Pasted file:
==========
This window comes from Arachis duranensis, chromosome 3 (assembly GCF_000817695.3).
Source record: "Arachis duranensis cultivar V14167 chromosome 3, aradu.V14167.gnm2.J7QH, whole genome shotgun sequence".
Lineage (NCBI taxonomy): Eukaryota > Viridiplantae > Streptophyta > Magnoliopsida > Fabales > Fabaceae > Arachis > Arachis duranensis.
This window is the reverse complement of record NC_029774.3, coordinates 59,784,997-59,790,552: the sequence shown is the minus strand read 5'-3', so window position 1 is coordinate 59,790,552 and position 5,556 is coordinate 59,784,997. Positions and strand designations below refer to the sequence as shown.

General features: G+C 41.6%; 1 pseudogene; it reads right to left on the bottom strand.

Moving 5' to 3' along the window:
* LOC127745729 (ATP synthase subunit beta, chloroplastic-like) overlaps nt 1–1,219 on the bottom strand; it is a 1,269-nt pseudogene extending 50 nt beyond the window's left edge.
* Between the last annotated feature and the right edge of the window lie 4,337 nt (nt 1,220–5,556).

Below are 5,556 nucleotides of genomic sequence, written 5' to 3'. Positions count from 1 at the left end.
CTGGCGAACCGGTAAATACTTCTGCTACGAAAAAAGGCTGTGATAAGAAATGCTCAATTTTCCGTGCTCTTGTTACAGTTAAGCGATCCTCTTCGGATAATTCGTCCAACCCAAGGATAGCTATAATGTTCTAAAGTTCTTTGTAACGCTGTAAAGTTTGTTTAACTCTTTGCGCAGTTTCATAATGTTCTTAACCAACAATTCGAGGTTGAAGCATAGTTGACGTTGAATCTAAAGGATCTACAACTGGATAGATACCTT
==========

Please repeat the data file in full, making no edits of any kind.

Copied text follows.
This window comes from Arachis duranensis, chromosome 3 (assembly GCF_000817695.3).
Source record: "Arachis duranensis cultivar V14167 chromosome 3, aradu.V14167.gnm2.J7QH, whole genome shotgun sequence".
Lineage (NCBI taxonomy): Eukaryota > Viridiplantae > Streptophyta > Magnoliopsida > Fabales > Fabaceae > Arachis > Arachis duranensis.
This window is the reverse complement of record NC_029774.3, coordinates 59,784,997-59,790,552: the sequence shown is the minus strand read 5'-3', so window position 1 is coordinate 59,790,552 and position 5,556 is coordinate 59,784,997. Positions and strand designations below refer to the sequence as shown.

General features: G+C 41.6%; 1 pseudogene; it reads right to left on the bottom strand.

Moving 5' to 3' along the window:
* LOC127745729 (ATP synthase subunit beta, chloroplastic-like) overlaps nt 1–1,219 on the bottom strand; it is a 1,269-nt pseudogene extending 50 nt beyond the window's left edge.
* Between the last annotated feature and the right edge of the window lie 4,337 nt (nt 1,220–5,556).

Below are 5,556 nucleotides of genomic sequence, written 5' to 3'. Positions count from 1 at the left end.
CTGGCGAACCGGTAAATACTTCTGCTACGAAAAAAGGCTGTGATAAGAAATGCTCAATTTTCCGTGCTCTTGTTACAGTTAAGCGATCCTCTTCGGATAATTCGTCCAACCCAAGGATAGCTATAATGTTCTAAAGTTCTTTGTAACGCTGTAAAGTTTGTTTAACTCTTTGCGCAGTTTCATAATGTTCTTAACCAACAATTCGAGGTTGAAGCATAGTTGACGTTGAATCTAAAGGATCTACAACTGGATAGATACCTT